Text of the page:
If you happen to choose a particularly bad time period for your base values, the values for your comparison period may look much better than they are. Select the base and comparison periods and the values for your chosen variable, then calculate the percentage change between them. Calculating this involves subtracting the base period’s value from the comparison period‘s value, dividing the result by the base period’s value, then multiplying by 100. Here, for the sake of illustration, we have shown the absolute change (in US$) and percentage change (%) of all line items in the income statement between year 1 and year 2 only. This analysis helped companies to fix their goals and also helpful for the shareholders to highlight the weakness of the business programs and to find the way for their improvement.

A financial professional will offer guidance based on the information provided and offer a no-obligation call to better understand your situation. Operating and administrative expenses also increased slightly and interest expense increased by over 12%. This type of analysis has the advantage of allowing for the visual identification of anomalies from long-term trends.

How to Perform Horizontal Analysis?

In this first example, I will be doing a horizontal analysis of Company A’s revenue based on its annual income statement. Now that you have the percentage change values for your chosen variables – both for your company and others in the same industry – it’s time to analyze your company’s values and those of your competitors. This will allow you to interpret these results within as comprehensive a context as possible.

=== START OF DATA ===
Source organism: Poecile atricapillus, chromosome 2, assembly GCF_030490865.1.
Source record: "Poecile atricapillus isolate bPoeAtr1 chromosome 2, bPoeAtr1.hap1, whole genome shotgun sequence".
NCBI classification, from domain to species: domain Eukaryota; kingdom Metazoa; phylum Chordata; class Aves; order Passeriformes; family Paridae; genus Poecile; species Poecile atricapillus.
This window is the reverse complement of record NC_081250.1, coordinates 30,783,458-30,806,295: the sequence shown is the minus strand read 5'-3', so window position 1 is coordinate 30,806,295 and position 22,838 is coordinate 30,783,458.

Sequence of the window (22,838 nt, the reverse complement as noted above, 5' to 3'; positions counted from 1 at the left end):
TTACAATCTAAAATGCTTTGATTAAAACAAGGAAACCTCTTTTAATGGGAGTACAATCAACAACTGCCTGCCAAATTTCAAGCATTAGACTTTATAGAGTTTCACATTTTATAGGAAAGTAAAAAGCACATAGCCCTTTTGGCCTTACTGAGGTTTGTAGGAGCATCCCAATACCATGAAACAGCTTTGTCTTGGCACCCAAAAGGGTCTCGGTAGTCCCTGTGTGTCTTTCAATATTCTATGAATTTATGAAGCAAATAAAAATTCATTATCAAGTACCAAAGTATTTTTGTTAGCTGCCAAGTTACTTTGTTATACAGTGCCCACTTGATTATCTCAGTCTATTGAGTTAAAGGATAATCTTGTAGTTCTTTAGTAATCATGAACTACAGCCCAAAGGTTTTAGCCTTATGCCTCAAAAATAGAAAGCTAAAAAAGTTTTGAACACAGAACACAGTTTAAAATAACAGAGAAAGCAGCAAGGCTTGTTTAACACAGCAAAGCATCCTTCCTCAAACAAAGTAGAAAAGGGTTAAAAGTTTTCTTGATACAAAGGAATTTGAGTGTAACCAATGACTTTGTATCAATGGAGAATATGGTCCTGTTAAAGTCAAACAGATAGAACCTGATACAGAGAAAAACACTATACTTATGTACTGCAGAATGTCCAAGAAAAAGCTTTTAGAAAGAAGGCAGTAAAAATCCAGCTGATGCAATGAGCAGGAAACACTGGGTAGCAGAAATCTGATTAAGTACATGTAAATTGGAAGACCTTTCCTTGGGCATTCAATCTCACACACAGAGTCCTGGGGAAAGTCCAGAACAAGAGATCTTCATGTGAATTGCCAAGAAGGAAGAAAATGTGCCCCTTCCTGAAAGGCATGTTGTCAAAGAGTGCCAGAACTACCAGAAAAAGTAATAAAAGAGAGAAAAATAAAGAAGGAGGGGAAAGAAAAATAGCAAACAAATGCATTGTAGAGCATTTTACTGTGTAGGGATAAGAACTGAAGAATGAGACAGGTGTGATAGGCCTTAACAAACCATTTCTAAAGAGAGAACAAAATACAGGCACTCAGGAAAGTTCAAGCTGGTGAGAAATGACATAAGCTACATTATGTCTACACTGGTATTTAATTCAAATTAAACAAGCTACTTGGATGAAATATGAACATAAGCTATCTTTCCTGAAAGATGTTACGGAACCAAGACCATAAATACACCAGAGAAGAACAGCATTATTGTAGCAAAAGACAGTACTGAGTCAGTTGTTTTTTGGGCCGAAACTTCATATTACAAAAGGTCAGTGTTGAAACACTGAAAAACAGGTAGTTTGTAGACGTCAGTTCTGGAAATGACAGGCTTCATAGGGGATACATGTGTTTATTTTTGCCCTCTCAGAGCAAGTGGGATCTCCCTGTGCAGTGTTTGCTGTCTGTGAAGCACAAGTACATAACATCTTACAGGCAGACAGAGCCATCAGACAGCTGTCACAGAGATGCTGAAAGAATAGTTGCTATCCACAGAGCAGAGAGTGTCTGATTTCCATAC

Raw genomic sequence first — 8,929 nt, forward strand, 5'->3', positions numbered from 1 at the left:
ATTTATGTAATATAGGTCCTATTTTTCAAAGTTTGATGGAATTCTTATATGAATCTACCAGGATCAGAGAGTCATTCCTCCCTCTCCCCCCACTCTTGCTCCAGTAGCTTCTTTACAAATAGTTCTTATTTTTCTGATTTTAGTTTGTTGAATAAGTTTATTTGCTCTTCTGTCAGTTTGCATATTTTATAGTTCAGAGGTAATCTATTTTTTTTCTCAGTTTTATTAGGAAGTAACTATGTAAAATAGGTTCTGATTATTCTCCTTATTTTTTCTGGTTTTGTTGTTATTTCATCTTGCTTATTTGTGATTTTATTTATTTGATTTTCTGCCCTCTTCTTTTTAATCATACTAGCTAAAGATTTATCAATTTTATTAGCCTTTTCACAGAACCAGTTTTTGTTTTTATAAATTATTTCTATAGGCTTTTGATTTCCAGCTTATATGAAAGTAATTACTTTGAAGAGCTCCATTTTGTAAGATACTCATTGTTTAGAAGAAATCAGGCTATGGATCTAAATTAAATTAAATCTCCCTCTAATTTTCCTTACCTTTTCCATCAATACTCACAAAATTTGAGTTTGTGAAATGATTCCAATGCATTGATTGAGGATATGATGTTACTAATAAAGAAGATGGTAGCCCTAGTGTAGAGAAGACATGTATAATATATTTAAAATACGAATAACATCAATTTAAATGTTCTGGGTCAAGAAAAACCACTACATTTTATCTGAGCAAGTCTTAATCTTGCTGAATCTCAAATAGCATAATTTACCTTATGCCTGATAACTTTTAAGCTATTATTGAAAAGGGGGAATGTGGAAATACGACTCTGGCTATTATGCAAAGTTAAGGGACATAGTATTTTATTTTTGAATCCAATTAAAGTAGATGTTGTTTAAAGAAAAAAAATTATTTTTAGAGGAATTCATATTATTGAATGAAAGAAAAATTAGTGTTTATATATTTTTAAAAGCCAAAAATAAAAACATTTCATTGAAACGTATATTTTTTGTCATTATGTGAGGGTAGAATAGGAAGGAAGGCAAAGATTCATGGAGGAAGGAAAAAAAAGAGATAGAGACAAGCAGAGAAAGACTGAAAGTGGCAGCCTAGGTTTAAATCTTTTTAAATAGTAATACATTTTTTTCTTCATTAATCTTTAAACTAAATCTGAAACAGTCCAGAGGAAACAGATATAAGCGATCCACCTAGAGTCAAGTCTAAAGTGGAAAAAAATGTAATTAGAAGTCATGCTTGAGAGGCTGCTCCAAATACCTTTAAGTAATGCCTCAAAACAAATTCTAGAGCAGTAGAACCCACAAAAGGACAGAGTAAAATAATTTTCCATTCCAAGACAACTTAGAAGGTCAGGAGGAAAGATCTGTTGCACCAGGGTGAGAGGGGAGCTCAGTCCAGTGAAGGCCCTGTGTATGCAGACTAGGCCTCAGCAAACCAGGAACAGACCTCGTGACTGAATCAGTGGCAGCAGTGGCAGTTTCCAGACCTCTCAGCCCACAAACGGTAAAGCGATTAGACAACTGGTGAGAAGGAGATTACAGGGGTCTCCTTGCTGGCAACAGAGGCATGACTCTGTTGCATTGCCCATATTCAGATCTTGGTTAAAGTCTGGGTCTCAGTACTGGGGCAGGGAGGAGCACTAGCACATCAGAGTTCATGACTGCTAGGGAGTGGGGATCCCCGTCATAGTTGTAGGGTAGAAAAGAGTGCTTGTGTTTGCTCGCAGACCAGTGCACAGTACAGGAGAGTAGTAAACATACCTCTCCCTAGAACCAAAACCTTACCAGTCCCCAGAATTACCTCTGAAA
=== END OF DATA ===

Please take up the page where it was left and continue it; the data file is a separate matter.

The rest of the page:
Horizontal analysis of income statements also produces worthwhile information. Determining the percentage change is important because it links the degree of change to the actual amounts involved. In this way, percentage changes are better for comparative purposes with other firms than are actual dollar changes. This type of analysis in the balance sheet is typically done in a two-year manner, as illustrated below, with a variance indicating the difference between the two years for each line item. To acquire relevant insights into how a firm is operating, it’s important to use several years of historical data for this analysis. This can assist in determining what is a definite pattern and what is a one-time occurrence.

  • Another method of analysis MT might consider before making a decision is vertical analysis.
  • To assess how the amounts have changed over time, compare the identical line items from successive statements and represent the changes as percentages or dollar amounts.
  • By comparing data sets side-by-side, you can identify upward or downward trends in revenue, expenses, and net sales.
  • For example, MT saw a 50% accounts receivable increase from the prior year to the current year.
  • For example, a statement that says revenues have increased by 10% this past quarter is based on horizontal analysis.

In this second example, I will do a horizontal analysis of Company B’s current assets based on the annual balance sheets. The two examples below show how to do horizontal analysis using Google Sheets, but you can easily do the same in Excel. The first example is based on a balance sheet, and the second is on an income statement.